KTEP - El Paso, Texas

El Paso non-profit helps seniors care for their pets during challenging times

May 29, 2020

Carmen Lugo and her dog Bunny enjoy a walk in the courtyard of the senior living apartment complex where they live. The non-profit Therapet Eldercare seniors who need help cover the cost of pet food and veterinary care.
Credit Angela Kocherga / KTEP

El Paso -- Carmen Lugo cannot imagine being cooped up during the COVID-19 quarantine without her best friend. 

“She’s turned out to be the best little dog. She does everything but talk,” Lugo said. 

Bunny was a “ball of fluff” puppy when she arrived Easter morning 2013. Lugo and her white poodle terrier mix have been inseparable ever since.

“Don’t ever underestimate the power of a pet. They make you think. They make you move. They give you a lot of love,” said the 75-year-old retired hairdresser. 

The benefits of companion animals are well documented. Pets are especially important these days for older Americans isolated at home to avoid coming in contact with the coronavirus. Some are cut off from friends and relatives in town. Others have family living far away. Lugo’s two daughters are out of state. 

The nearby senior citizen center where she visits with friends and has lunch is closed. Lugo has had to limit her walks with Bunny to the gated garden courtyard at their complex.

“When I get to feeling lonely because we’re by ourselves, it’s like she knows. And she’ll come and she’ll sit with me and I just pet her and love on her. And the mood will go away,” Lugo said in a phone interview.

While Texas and other states reopen little by little, people over 65 are still advised to stay home and away from most other people. 

“That is your best buddy right now,” Ruth Harris said with a chuckle.  She runs Therapet Eldercare of El Paso, a small non-profit organization that is a big help for Lugo and 60 other senior citizens. The organization pays for pet food and veterinary care for those who otherwise could not afford to have a companion animal.

“Our clients just love their animals. We have one, she’d gone through cancer and she said she didn’t think she would have made it without her two little buddies,” Harris said.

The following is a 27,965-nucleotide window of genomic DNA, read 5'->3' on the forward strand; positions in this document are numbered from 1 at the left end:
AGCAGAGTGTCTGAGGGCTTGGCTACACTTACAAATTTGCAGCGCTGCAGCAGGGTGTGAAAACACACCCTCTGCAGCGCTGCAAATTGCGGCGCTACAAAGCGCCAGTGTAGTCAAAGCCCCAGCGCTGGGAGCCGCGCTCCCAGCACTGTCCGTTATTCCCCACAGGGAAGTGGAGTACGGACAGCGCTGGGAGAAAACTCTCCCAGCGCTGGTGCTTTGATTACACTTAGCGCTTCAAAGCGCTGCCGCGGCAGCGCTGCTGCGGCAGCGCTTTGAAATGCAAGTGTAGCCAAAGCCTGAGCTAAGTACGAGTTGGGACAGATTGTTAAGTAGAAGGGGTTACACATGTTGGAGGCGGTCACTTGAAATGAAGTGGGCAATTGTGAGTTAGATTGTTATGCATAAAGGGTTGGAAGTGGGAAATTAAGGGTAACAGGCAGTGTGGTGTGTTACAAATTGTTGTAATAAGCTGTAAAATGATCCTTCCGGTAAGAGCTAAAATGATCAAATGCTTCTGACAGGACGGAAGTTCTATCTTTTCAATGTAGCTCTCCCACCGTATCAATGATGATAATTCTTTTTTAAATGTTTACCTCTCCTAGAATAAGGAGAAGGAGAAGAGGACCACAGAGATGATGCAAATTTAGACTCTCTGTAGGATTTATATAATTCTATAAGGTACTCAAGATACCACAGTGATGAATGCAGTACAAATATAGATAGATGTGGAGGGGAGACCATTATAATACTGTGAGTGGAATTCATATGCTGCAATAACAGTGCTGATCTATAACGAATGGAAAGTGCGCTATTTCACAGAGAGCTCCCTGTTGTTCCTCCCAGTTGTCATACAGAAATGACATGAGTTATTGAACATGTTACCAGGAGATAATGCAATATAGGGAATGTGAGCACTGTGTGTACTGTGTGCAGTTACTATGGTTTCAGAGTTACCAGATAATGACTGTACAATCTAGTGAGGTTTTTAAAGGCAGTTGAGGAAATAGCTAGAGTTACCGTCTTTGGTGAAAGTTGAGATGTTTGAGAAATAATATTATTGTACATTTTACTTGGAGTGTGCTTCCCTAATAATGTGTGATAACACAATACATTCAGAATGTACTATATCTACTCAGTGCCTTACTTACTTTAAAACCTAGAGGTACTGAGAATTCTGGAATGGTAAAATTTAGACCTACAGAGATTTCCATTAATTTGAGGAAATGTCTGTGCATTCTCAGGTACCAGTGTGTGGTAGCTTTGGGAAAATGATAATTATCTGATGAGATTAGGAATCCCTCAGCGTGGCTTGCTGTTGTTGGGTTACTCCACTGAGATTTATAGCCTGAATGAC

Those two little buddies are dogs.  “Don’t ever underestimate the power of a pet. They make you think. They make you move. They give you a lot of love,” said the 75-year-old retired hairdresser. 

The benefits of companion animals are well documented. Pets are especially important these days for older Americans isolated at home to avoid coming in contact with the coronavirus. Some are cut off from friends and relatives in town. Others have family living far away. Lugo’s two daughters are out of state. 

The nearby senior citizen center where she visits with friends and has lunch is closed. Lugo has had to limit her walks with Bunny to the gated garden courtyard at their complex.

“When I get to feeling lonely because we’re by ourselves, it’s like she knows. And she’ll come and she’ll sit with me and I just pet her and love on her. And the mood will go away,” Lugo said in a phone interview.

While Texas and other states reopen little by little, people over 65 are still advised to stay home and away from most other people. 

Carmen Lugo's dog Bunny is her constant companion. Lugo, 75. gets help with pet care from Therapet Eldercare in El Paso which helps seniors cover the cost of pet food and veterinary care.
Credit Angela Kocherga / KTEP

“That is your best buddy right now,” Ruth Harris said with a chuckle.  She runs Therapet Eldercare of El Paso, a small non-profit organization that is a big help for Lugo and 60 other senior citizens. The organization pays for pet food and veterinary care for those who otherwise could not afford to have a companion animal.

“Our clients just love their animals. We have one, she’d gone through cancer and she said she didn’t think she would have made it without her two little buddies,” Harris said.  

Those two little buddies are dogs. 

The organization relies on donations and Harris is worried about finances during the economic downturn caused by the pandemic. “I’m even scared to look at our accounts quite frankly,” she said.

In the senior citizen apartment complex where Lugo lives, five other women with dogs depend on the Therapet Eldercare of El Paso and Lugo encounters others in need.

“It so happened that a few times that I have been at Walmart or someplace and I run into seniors that have pets and they tell me they have to sometimes make a decision as to whether to buy food for themselves or food for the dog,” Lugo said.

She tells them help is available for those who need it. She’s grateful to Therapet Eldercare of El Paso for covering the cost of Bunny’s food, medication and veterinary care. 

“It helps a great, great deal” she said. 

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